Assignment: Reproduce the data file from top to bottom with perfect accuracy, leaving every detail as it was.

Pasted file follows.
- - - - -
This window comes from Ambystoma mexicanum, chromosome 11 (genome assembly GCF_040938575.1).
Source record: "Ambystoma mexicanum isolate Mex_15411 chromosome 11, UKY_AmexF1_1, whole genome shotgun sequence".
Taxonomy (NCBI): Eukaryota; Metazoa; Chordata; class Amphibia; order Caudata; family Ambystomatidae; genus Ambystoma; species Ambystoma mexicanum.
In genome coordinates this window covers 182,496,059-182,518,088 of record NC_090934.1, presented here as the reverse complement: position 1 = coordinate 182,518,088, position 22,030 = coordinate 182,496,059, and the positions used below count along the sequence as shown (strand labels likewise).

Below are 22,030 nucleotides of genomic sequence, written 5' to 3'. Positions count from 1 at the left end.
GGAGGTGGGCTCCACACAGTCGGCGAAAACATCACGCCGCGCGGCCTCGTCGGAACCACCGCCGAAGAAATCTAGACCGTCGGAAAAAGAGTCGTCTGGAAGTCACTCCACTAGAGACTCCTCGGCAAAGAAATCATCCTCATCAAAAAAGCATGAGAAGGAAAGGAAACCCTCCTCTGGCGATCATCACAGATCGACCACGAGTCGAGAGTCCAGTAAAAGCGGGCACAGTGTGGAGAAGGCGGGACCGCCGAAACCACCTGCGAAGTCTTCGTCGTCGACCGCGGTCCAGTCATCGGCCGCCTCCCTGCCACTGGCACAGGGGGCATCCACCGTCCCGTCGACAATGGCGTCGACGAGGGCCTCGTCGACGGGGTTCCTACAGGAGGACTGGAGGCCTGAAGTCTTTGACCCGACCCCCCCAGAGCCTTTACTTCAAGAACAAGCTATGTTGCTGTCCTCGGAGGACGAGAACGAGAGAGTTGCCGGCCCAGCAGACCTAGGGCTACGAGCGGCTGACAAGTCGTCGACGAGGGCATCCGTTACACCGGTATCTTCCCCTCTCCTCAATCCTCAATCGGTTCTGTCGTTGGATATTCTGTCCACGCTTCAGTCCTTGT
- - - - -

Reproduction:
This window comes from Ambystoma mexicanum, chromosome 11 (genome assembly GCF_040938575.1).
Source record: "Ambystoma mexicanum isolate Mex_15411 chromosome 11, UKY_AmexF1_1, whole genome shotgun sequence".
Taxonomy (NCBI): Eukaryota; Metazoa; Chordata; class Amphibia; order Caudata; family Ambystomatidae; genus Ambystoma; species Ambystoma mexicanum.
In genome coordinates this window covers 182,496,059-182,518,088 of record NC_090934.1, presented here as the reverse complement: position 1 = coordinate 182,518,088, position 22,030 = coordinate 182,496,059, and the positions used below count along the sequence as shown (strand labels likewise).

Below are 22,030 nucleotides of genomic sequence, written 5' to 3'. Positions count from 1 at the left end.
GGAGGTGGGCTCCACACAGTCGGCGAAAACATCACGCCGCGCGGCCTCGTCGGAACCACCGCCGAAGAAATCTAGACCGTCGGAAAAAGAGTCGTCTGGAAGTCACTCCACTAGAGACTCCTCGGCAAAGAAATCATCCTCATCAAAAAAGCATGAGAAGGAAAGGAAACCCTCCTCTGGCGATCATCACAGATCGACCACGAGTCGAGAGTCCAGTAAAAGCGGGCACAGTGTGGAGAAGGCGGGACCGCCGAAACCACCTGCGAAGTCTTCGTCGTCGACCGCGGTCCAGTCATCGGCCGCCTCCCTGCCACTGGCACAGGGGGCATCCACCGTCCCGTCGACAATGGCGTCGACGAGGGCCTCGTCGACGGGGTTCCTACAGGAGGACTGGAGGCCTGAAGTCTTTGACCCGACCCCCCCAGAGCCTTTACTTCAAGAACAAGCTATGTTGCTGTCCTCGGAGGACGAGAACGAGAGAGTTGCCGGCCCAGCAGACCTAGGGCTACGAGCGGCTGACAAGTCGTCGACGAGGGCATCCGTTACACCGGTATCTTCCCCTCTCCTCAATCCTCAATCGGTTCTGTCGTTGGATATTCTGTCCACGCTTCAGTCCTTGT